So there it is. That is what the ballot paper in Jersey's first proper referendum will look like.
The Electoral Commission has more or less kept it's recommendations the same as in their interim report. What has changed/ evolved is the process by which we get to pick between the two reform packages on offer. At the St Helier meeting the commission implied that they would ask two questions, the first being to approve super-constituencies, the second on the retention of the Constables. I don't know how seriously this was considered, but it was a flawed way to do it (for the reasons I set out in this posting) and it is unsurprising, given that they had to obtain expert advice on how to frame the question, that they have changed their mind to asking one question but with multiple choices.
This means that if over 50% of the people want Option A, we will get Option A. The views of the people will be clear.
It is a clear choice between one democratic option and two undemocratic options.
If you have the time and inclination, here is the full 49 page report outlining all of the recommendations and the reasons for them in detail -
If you don't have the time, you could always just read this summary leaflet, which is also going to be sent to every household in the island -
Further to this, we can actually see the Draft Referendum Act which will be debated in the States on the 19th February. It specifically bars the Constables from observing the election (quite rightly) and also explains what markings on the ballots will be accepted, so that there are as few spoilt ballots as possible -
The Only Democratic Option
If you accept the objectives tests of democracy (equality, representation and choice) then Option A, 42 Deputies in 6 super-constituencies, is the only option on the table that meets all the criteria. It is simple, clear and fair.
In this situation, for the first time, every islander will have exactly the same number of votes, they will have the same number of representatives and their votes will be equal. These principles should be uncontroversial.
With constituencies based on population (though taking into account the Parishes), it will no longer be possible to say that the country Parishes are over-represented at the expense of the urban areas. Coupled with the fact that elections will be done using a preferential voting system, only the most popular candidates would get elected in each constituency.
It means the end of safe seats, uncontested elections and unrepresentative results. No more will a Constable or a Deputy be able to be criticised for who they are, rather than for what they are saying, on the basis that "oh, they only just crept in on a few hundred votes". Every single States Member will have to earn the right to get elected by winning over a large chunk of the population. This means every States Member will at least have a sufficient personal mandate to try and carry out their manifesto commitments. You won't get someone elected unopposed bringing forward propositions that have never been put to the public for our approval.
What more needs to be said? (That question isn't necessarily rhetorical, please do ask questions on it so we can get a good debate going)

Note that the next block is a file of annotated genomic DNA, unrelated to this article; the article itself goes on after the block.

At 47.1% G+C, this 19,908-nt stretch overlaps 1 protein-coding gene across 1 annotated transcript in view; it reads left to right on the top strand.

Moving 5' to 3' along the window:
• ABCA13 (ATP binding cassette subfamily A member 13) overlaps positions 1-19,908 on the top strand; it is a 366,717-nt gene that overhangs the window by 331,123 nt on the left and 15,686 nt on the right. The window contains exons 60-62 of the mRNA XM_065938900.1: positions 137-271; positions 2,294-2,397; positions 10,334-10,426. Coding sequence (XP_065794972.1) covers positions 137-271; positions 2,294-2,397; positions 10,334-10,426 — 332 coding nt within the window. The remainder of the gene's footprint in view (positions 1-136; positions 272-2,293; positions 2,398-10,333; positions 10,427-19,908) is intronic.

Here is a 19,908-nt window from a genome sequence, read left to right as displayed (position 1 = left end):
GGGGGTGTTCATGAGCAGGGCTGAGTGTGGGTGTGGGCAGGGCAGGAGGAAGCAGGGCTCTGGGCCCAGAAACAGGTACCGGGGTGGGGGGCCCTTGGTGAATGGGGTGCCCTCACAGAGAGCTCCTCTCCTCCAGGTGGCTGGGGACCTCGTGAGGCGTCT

Now, let's be blunt, the fact we have an Option B which includes the Constables is a cop out by the Electoral Commission who did not want to make the only possible decision they could have, which would be to unequivocally recommend the end of the automatic right of the Constables to sit in the States. But whilst that is regrettable, it is too late to complain. It is done. We just have to accept that it will be on the ballot paper and deal with it.
There are no democratic arguments for accepting Option B. None at all. The Commission's own expert advice very clearly shows that Option B is a step backwards for democracy in the island. The principle of "malapportionment" (where different electors votes do not carry the same weight) is fundamental to working out how fair a system is. Here is what the rates are with the options we have (bear in mind that "eligible electorate" are the rates that are normally used) -
This table and context can be found on page 6 here.
It is clear from here that Option A suffers from a very low rate of malapportionment, one that is comparable to countries like Germany and Ireland. Whereas Option B is even worse than the current system (and that's saying something)!
The tables and graphs I produced for my submission to the commission have been confirmed as accurate (to a few decimal places at least) by the commissions own research.
Option B is less democratic for all the reasons that I have already overstated. It means District 5 will have 9 representatives, whereas St Helier will only have 11, even though it has twice the population etc.
This graph above shows how far each of the proposed constituencies deviates from the average number of people per States Member. It clearly shows that Option B is well out there.
What is worth drawing attention to here is the Venice Commission which determines how constituency deviations should be limited to be in line with objective democratic principles of equality. It essentially says that in so far as possible (taking into account culture, demographics, and other boundaries etc), constituencies should not deviate by more than 10% of the average population, but certainly no more than 15% in any circumstances.
Option A shows that all the constituencies fall comfortably within the 10%, except for District 5, which does not, but it is below the 15% limit which is allowed for exceptional circumstances.